Revd Jackie

Rev. Jackie Bullen

Christmas Gifts


The Collins Dictionary word of the year for 2018 was “single-use”. The term came to prominence recently due to the amount of plastic we use which has reportedly quadrupled since 2013. It’s quite right that we should be concerned with plastic use. Most plastic is made from oil, so it’s not renewable, and it is almost indestructible by natural processes. Waste plastic has been found in the deepest parts of the ocean, and microscopic fragments of plastic are found in our food, with so far unknown effects on our health.

But, the “single-use” question goes far beyond just plastic bags and bottles. The clothes we wear, the furniture in our homes, and the devices we use, are increasingly designed to be discarded rather than repaired. And as we become used to throwaway items, it is possible that it can affect our relationship with people, too.

What is someone on a zero-hours contract, other than a “single-use person” - someone whose services we use, without caring how they survive when they are not working for us just at that moment?

I suggest that “Single-use” is also a spiritual issue, striking at the quality of our relationship with the world around us and with each other.

On the material side, there are encouraging signs: the plastic bag charge, introduced in 2015, has been successful, and is set to be extended. Initiatives such as the Restart Project are helping people repair rather than replace their devices and appliances, and putting pressure on governments and manufacturers to ensure goods are repairable.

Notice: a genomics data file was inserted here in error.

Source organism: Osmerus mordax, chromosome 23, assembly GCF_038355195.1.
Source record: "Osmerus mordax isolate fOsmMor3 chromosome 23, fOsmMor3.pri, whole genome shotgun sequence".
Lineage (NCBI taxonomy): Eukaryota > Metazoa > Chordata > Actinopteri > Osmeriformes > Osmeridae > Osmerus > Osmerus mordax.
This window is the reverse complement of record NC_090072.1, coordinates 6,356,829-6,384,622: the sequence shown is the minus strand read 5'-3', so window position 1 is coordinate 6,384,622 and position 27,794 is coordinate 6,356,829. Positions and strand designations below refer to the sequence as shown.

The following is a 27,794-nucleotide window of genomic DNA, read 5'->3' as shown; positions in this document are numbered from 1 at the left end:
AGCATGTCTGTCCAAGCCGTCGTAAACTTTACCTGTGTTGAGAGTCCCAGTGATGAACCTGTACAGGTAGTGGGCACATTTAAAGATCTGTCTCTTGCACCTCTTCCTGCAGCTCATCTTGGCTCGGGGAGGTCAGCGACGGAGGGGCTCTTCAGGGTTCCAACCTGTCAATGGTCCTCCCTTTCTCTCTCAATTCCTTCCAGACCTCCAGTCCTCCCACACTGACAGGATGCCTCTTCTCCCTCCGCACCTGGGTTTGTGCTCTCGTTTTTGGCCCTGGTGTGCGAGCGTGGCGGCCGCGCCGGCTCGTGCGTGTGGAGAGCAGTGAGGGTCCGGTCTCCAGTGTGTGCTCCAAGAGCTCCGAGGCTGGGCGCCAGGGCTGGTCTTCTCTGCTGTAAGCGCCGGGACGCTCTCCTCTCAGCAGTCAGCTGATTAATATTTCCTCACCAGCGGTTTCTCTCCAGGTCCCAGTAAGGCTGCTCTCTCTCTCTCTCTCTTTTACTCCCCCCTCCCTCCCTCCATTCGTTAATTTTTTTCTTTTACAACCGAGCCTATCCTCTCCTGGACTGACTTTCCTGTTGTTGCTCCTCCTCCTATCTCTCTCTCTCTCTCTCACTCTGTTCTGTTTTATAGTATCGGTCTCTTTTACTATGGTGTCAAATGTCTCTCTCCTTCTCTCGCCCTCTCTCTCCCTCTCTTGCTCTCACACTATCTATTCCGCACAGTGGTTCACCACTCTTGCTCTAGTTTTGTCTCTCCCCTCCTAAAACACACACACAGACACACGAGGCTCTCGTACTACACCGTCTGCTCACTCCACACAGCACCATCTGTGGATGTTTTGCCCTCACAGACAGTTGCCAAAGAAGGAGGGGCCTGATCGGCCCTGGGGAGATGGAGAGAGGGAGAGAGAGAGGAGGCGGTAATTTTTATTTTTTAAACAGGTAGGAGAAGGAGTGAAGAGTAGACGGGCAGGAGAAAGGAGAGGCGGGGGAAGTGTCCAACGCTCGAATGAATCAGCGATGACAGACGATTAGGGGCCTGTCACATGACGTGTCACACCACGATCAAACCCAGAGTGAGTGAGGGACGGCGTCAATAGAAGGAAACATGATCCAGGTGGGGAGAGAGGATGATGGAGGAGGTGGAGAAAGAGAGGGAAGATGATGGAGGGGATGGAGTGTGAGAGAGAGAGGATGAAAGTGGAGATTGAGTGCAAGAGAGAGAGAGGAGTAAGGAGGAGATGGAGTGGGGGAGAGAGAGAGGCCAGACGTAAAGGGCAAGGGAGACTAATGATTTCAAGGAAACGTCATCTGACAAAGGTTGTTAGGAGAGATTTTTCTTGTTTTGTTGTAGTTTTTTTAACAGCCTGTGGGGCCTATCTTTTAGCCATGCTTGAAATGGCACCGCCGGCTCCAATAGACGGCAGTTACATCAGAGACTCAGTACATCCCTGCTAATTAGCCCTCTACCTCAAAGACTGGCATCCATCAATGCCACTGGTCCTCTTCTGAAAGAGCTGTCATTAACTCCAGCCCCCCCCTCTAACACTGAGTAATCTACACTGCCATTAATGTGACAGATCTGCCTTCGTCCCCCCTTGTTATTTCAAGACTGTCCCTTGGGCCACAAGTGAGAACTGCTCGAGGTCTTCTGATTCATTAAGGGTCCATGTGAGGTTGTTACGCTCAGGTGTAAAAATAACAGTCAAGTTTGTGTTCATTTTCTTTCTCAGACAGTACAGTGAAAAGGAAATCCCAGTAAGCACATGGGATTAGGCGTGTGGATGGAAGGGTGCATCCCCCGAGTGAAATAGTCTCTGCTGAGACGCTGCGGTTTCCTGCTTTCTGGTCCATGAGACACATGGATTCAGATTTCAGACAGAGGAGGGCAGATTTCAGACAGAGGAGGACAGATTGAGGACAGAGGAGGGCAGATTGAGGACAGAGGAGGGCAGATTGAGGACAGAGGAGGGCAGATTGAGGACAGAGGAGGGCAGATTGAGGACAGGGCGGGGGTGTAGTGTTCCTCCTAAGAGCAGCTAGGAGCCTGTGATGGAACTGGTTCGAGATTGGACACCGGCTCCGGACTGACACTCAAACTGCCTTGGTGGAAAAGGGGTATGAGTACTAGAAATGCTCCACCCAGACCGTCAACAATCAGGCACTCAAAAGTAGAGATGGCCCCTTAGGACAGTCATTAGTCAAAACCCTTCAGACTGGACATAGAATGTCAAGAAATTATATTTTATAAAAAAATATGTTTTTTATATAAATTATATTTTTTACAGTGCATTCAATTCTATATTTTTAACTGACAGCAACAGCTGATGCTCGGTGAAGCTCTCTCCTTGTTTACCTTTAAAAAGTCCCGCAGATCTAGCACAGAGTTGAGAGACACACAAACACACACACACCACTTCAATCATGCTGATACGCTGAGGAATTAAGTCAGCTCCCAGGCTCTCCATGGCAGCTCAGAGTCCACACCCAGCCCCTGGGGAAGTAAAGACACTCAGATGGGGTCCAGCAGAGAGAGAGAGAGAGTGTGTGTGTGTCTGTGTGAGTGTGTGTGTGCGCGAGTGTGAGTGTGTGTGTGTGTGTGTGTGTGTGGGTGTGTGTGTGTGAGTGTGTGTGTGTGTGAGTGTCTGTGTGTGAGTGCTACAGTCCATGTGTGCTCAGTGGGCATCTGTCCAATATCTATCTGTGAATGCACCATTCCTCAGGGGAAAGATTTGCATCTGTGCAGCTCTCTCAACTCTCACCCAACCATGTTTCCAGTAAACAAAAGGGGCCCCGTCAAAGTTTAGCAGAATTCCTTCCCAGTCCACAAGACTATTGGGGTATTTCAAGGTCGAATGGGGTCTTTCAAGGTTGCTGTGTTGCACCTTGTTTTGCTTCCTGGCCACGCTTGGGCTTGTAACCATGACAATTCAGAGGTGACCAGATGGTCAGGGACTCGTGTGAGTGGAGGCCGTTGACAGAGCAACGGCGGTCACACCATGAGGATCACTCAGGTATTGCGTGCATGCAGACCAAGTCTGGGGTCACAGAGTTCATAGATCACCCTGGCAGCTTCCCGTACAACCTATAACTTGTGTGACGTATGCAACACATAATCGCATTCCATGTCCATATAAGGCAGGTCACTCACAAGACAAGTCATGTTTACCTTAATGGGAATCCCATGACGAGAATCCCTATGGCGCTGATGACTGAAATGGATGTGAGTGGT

The driver for single-use goods is economic, of course – it suits many manufacturers to have us buy new, rather than repair. Similarly, it suits some employers to pay only for the exact time their workers contribute, and to pay as little as possible for that time.

But throughout the Bible, economic justice is one of God’s key commands: people are not to be treated as disposable, but as valuable, because we are creatures made in God’s image. God repeatedly condemns those who use their economic power to abuse the poor. Jesus himself began his public ministry by quoting from the Old Testament to say he had come “to bring good news to the poor”.

Many people are now looking to reduce their consumption of single-use plastics, which is commendable, but let’s look far wider than that, and find ways to give a renewed and long lasting value to the people around us, and re-discover Jesus’ commandment to “Love one another as I have loved you”.